Douglas A-26C “Invader”

Our Aircraft’s History

Douglas A-26C-25-DT  “Invader” (S/N 43-22602; MSN 18726) ~ The Invaders were the last propeller-driven twin-engine bomber produced for the US Air Force and also unusual for it being a single-pilot bomber. The A-26 was designated the B-26 (to much confusion with the Martin B-26 Marauder) from 1948-1965.

Our light bomber was manufactured  by Douglas Aircraft in Tulsa, Oklahoma and delivered to the US Army Air Force on February 23, 1944. She was sent to Hunter Army Air Field, Georgia and departed the United States for assignment with the 9th Army Air Force in France at the tail end of Word War II. Below you will see her actions in WWII and the Korean War:

  • August 1945 – 487th Army Air Force (AAF) Base Unit, Air Transport Command, Hunter Army AF, Georgia
  • January 1946 – 4255th AAF Base Unit (Air Material Command) Grenada Army Air Field, Mississippi
  • April 1946 – 4160th AAF Base Unit (AMC), Hobbs Air Force Base, Texas; redesignated B-26C
  • June 1947 – Warner-Robbins Air Material Center (AMC), Robbins AFB, Georgia
  • March 1948 – 47th Maintenance & Supply Group (Tactical) Air Command, Biggs AFB, Texas
  • March 1949 – 47th Air Base Group (TAC), Barksdale AFB, Louisiana
  • August 1949 – Ogden Air Material Area, Hill AFB, Utah
  • June 1950 – 3800th Air University Wing (Air University Command), Maxwell AFB, Alabama; transferred to the Ogden Air Material Command, Utah
  • September 1950 – 452nd Bombardment (Light) Group (Continental Air Command), Victorville AFB, California
  • October 1950 – 2347th Air Force Reserve Training Center (US Air Force Reserves), Long Beach AFB, California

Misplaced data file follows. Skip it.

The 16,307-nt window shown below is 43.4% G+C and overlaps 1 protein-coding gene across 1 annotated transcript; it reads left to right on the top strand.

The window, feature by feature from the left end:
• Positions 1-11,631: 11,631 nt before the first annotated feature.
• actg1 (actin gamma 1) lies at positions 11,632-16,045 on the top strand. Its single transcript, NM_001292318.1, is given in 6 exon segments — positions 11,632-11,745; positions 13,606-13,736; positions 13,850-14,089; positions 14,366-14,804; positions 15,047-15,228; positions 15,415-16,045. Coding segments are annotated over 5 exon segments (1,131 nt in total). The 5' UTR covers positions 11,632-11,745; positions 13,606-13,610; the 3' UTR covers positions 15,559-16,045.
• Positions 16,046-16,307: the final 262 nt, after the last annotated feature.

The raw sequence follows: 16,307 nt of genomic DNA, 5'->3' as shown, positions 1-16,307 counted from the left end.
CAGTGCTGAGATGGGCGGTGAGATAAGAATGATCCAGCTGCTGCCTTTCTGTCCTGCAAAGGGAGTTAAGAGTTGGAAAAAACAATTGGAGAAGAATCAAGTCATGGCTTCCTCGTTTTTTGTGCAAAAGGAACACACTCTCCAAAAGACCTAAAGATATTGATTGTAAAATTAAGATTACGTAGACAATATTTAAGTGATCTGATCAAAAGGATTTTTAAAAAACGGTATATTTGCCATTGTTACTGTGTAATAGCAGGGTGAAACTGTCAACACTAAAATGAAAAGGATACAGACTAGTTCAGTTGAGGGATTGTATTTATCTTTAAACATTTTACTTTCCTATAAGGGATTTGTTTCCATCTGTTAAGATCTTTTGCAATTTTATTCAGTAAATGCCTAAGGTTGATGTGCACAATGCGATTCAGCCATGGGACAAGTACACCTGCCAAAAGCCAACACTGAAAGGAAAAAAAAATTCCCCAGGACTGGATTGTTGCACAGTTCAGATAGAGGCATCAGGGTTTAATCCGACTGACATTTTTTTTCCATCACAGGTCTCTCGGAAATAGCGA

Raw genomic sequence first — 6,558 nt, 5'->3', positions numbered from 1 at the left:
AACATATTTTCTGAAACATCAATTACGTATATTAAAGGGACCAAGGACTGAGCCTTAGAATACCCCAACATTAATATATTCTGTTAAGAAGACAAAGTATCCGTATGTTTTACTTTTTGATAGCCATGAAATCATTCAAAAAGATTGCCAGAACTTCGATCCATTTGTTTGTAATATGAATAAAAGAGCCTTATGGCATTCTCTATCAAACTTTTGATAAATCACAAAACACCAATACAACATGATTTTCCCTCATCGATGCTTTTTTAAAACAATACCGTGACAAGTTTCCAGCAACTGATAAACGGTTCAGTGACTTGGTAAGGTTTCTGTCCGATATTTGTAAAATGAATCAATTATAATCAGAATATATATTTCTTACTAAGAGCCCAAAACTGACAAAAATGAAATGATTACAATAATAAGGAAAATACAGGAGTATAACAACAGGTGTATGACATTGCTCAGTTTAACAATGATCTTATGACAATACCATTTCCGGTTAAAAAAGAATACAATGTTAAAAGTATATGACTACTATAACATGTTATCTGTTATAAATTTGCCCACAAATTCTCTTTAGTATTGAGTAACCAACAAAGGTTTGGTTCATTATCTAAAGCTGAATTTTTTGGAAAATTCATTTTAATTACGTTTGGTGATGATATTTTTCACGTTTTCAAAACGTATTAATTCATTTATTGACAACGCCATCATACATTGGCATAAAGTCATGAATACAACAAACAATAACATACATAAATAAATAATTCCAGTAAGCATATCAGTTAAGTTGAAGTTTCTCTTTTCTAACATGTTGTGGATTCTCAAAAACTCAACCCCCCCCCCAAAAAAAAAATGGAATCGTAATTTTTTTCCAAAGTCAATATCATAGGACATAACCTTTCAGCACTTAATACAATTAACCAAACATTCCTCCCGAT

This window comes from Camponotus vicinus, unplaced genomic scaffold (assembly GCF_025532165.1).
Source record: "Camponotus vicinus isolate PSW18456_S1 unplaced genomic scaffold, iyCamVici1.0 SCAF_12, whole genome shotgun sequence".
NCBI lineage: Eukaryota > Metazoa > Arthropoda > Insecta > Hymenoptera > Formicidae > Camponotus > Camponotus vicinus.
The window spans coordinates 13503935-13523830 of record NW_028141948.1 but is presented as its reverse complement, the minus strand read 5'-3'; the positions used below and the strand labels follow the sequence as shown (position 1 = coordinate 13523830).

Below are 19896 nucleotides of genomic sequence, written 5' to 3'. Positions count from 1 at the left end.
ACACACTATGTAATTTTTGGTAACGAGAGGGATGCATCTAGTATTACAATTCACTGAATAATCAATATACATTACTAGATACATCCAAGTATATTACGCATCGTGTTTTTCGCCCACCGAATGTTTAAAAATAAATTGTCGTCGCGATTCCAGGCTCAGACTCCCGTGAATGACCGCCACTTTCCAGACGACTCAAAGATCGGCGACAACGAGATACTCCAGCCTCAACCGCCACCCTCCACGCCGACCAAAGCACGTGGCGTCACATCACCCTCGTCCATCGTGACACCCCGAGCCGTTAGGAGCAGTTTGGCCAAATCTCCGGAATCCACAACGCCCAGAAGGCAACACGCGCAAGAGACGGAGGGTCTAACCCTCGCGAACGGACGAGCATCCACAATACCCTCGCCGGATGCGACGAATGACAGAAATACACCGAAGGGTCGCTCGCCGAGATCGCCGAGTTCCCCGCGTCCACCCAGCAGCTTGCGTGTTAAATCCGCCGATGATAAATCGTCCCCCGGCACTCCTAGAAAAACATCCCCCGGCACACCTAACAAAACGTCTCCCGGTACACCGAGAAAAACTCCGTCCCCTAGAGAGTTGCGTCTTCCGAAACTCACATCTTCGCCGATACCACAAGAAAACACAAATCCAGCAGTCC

• March 1951 – Sacramento, Air Material Area, McClellan AFB, California
  • May 1953 – 3rd Bombardment Wing (Light), Far Eastern Air Forces, Iwakuni AB, Japan
  • July 1953 – 3rd Bombardment Wing (L), FEAF, Kunsan AB, Korea and Miho AB, Japan
  • October 1954 – 3rd Bombardment Wing (L), FEAF, Johnson AB, Japan
  • August 1956 – Sacramento, Air Material Area, McClellan AFB, California
  • September 1956 – 2469th Air Reserve Flying Center (AFRES), Scott AFB, Arizona
  • June 1957 – Placed in storage at the Aerospace Maintenance and Regeneration Center (AMARC), Davis-Monthan AFB,Arizona
  • November 1957 – Dropped from inventory as surplus. Sold to On-Mark Engineering Company, Van Nuys Airport, California; converted to On-Mark Marketeer
  • January 1964 – Corporate ownership, Taywin Investment Company, Lakewood, Colorado
  • March 1966 – Corporate ownership, Kimberly Leasing Corporation, St. Paul, Minnesota
  • June 1970 – Private owner, New London, New Hampshire
  • May 1972 – Private owner, placed in open storage in Springfield, Vermont
  • January 1974 – acquired by MARC, Chino, California; damaged in transit to Orlando, Florida
  • June 1975 – Display at Wings and Wheels Museum, Orlando, Florida
  • August 1984 – On display at 94th Aero Squadron Restaurant, in West Palm Beach, Florida
  • January 2000 – Placed on loan to the Historical Aircraft Squadron, Fairfield County Airport, Lancaster, Ohio

Arriving on February 11th, 2012, she finally resides at her current spot, the MAPS Air Museum. Fully restored to museum status, this Invader is maintained by Crew Chief Ken Ramsay.

Specifications/Performance

  • Role: Ground attack/light bomber
  • Manufacturer: Douglas Aircraft Company
  • First flight: July 10, 1942
  • Introduction: June 30, 1943
  • Retired: June 1, 1972 (US); 1980 (Colombian Air Force)
  • Produced 1942-1945
  • Built: 2,452
  • Unit cost: $242,595 (1942)
  • Crew: 3
  • Length: 50 ft
  • Wingspan 70 ft
  • Height: 18 ft 6 in
  • Empty weight: 22,370 lb
  • Max takeoff weight: 35,000 lb
  • Engines: 2 x Pratt & Whitney R-2800-71 Double Wasp 18-cylinder cooled two-row radial pistons, 2,000 hp each
  • Max speed: 359 mph at 16,700 feet
  • Cruise speed 284 mph
  • Range: 1,600 mi at 5,000 ft
  • Combat range: 610 mi
  • Ferry range: 3,000 mi
  • Service ceiling: 28,500 ft

Armament, notable

  • Guns: 6 or 8 12.7 mm M2 Browning machine guns in the nose 
  • Up to 8 .50 in M2 machine guns paired in four optional pods
  • 2 x .50 in M@ machines guns, each, in remote-controlled dorsal and ventral turrets
  • Rockets: Up to 10 5-inch HVAR rockets
  • Bombs: Up to 6,000 lb capacity

Museum display notes: displayed as a night bomber during the Korean War as part of the Fifth Air Force, 3rd Bombardment Wing

Designed to replace: Douglas A-20 “Havoc”

Intended replacement: Martin B-57 “Canberra”